Internet Economy of India

Published by INOMY Media Pvt. Ltd., New Delhi and edited by OSAMA MANZAR, MADANMOHAN RAO and Tufail Ahmad, price Rs. 495, page. 236.
THERE MUST be something about the Indian internet businesses that defies logic with uncanny regularity. The Indian portal tales have sharper twists and smoother slopes than highways on the hills. And yet lnomy tells us that the Indian internet economy is worth $22 billion (swallowl) which by its own admission, “is a path that many serious research groups will fear to tread.”
lnomy.com, launched in 1999, with the sole aim of tracking the internet economy in India felt that the web site alone could not take the message across to the netpreneurs (as Inomy calls them) and the net-savvy masses. So, it gave birth to The Inomy Knowledge Book 2001—pages are elegantly laid out and the articles are relaxed in their approach—the first of its print editions, with more to be launched in the next six months to two years.
Through a series of articles on topics ranging from cyber laws, venture capital, B2B, e-CRM, e-commerce, lSPs, e-governance, bandwidth, and interviews with leading luminaries associated with the internet economy—Kevin Kelly, George Colony, Patrick Hall and John Perery Barlow, to name a few—Inomy has sought to drive home its contention that the internet betokens the arrival of an abundance economy in India (in the words of the editor-in-chief). The articles touch developments in the Asian markets, take umbrage at worldwide trends, and narrows down on the Indian web economy. A point not to be missed is the parallel that the authors draw, between the Indian market and other markets, to highlight the co-existence of dynamism and sluggishness in the marketplace.
India has a per capita bandwidth of 1.8 kbps, which is about 1500 times less than that of the US, 500 times less than that of Japan and 400 times less than that of the UK – Naresh Malhotra, managing director of Global Internet Ventures in his article ‘Bandwidth constraints in India’.
During these depressing times, what with the slowdown threatening to drown the Indian IT industry (the dot corn market is already superannuated, according to sceptics), encouraging thoughts from a battery of impressive names including Pavan Duggal, supreme court lawyer and cyber law expert; Anurag Batra, CEO of exchange4media.com; Sudhir Sethi, director of Walden International India; Sanjay Trehan, general manager-internet services, Hindustam Times; and Hemant Adarkar, director-technology, Ways Inc. come as a ray of hope and healing to the badly-battered Indian internet industry.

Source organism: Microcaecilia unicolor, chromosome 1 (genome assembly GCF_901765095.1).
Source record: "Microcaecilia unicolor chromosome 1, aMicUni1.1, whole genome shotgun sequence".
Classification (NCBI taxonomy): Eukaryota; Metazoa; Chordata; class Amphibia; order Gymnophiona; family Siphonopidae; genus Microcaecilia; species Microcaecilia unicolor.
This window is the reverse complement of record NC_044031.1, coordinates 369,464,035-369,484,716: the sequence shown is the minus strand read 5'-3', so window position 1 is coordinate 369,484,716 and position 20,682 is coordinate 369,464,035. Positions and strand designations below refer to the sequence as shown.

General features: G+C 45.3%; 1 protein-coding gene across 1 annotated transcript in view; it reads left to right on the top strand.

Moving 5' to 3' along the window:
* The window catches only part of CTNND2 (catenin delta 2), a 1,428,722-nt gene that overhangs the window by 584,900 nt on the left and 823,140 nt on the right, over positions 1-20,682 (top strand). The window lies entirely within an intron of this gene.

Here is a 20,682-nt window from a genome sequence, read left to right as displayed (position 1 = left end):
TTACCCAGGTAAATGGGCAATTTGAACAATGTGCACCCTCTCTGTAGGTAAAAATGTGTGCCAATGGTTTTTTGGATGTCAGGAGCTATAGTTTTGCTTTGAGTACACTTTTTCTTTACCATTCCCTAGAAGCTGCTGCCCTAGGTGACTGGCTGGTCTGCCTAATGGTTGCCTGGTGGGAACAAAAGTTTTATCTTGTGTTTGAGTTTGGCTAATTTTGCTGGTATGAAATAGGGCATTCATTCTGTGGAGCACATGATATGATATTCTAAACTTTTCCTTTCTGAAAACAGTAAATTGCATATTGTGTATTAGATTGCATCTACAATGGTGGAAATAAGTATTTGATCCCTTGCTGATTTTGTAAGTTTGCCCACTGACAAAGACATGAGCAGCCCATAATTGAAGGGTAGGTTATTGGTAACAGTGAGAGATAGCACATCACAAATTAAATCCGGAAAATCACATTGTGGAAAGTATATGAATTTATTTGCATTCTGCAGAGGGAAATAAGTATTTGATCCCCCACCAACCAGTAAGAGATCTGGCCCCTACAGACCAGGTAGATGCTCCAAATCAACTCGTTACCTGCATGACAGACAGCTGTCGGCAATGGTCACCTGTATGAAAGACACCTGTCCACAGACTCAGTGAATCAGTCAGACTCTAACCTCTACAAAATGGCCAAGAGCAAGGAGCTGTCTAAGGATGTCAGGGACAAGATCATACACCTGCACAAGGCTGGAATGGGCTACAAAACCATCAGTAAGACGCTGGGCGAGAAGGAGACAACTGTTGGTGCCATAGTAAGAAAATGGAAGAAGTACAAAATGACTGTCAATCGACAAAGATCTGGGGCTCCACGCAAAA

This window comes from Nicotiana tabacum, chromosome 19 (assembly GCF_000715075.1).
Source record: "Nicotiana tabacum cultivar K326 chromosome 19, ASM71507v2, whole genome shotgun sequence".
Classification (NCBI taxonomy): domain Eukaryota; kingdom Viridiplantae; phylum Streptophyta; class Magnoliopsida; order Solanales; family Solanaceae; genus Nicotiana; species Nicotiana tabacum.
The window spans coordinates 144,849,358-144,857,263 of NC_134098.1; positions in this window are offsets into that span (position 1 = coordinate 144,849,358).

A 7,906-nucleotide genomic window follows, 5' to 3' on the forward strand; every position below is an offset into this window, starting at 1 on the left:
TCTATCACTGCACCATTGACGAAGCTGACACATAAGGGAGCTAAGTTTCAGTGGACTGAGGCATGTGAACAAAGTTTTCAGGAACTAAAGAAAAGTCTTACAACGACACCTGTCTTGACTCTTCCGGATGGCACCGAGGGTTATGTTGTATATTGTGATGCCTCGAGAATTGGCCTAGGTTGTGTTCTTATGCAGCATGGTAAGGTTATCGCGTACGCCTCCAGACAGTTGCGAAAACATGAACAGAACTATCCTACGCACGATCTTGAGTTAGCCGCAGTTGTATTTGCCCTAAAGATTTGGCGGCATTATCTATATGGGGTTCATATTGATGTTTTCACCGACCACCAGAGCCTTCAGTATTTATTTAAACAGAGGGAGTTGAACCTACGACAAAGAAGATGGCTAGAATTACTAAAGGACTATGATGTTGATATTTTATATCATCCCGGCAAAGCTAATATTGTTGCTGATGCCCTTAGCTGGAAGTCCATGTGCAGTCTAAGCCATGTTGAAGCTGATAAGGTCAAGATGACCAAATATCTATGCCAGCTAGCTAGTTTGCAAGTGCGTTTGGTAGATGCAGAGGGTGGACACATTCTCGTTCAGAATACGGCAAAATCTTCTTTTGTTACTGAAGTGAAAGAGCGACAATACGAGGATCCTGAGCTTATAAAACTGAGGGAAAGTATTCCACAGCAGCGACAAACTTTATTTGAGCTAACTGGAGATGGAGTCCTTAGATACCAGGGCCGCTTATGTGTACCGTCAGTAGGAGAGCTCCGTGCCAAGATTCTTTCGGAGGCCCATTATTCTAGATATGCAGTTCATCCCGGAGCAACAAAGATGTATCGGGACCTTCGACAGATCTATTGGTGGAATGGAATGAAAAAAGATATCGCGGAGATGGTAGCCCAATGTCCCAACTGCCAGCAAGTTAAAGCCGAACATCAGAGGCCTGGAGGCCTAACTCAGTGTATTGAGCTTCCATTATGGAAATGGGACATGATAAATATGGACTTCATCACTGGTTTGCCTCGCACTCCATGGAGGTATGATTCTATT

Don’t just build a web site, but build a vertical and just ensure that the vertical is in some way related to the main business.
-R. Sathyamurthy, chief netballer of www.tamil.com in his article on internet marketing and advertising.
Inomy offers some interesting numbers for budding net- businesses (and all the net sceptics) to crunch. Some 184 companies have invested in the internet economy in the year 2000 alone, amounting to Rs. 714,661 million, and 146 companies got venture capital funding, out of which only 34 per cent belonged to the 82C category, while 47 per cent belonged to the B2B segment. VCs have reportedly sunk in Rs. 118,889 million in the Indian internet market.
Through this book, Inomy takes the credit for keeping the spirits of the Indian netpreneurs up and vibrant. After all there is place and money for more, Inomy seems to say. Is there? Let’s wait and watch- K.,  Sai Prasad.

Leave a Reply

Your email address will not be published. Required fields are marked *

You may use these HTML tags and attributes: <a href="" title=""> <abbr title=""> <acronym title=""> <b> <blockquote cite=""> <cite> <code> <del datetime=""> <em> <i> <q cite=""> <strike> <strong>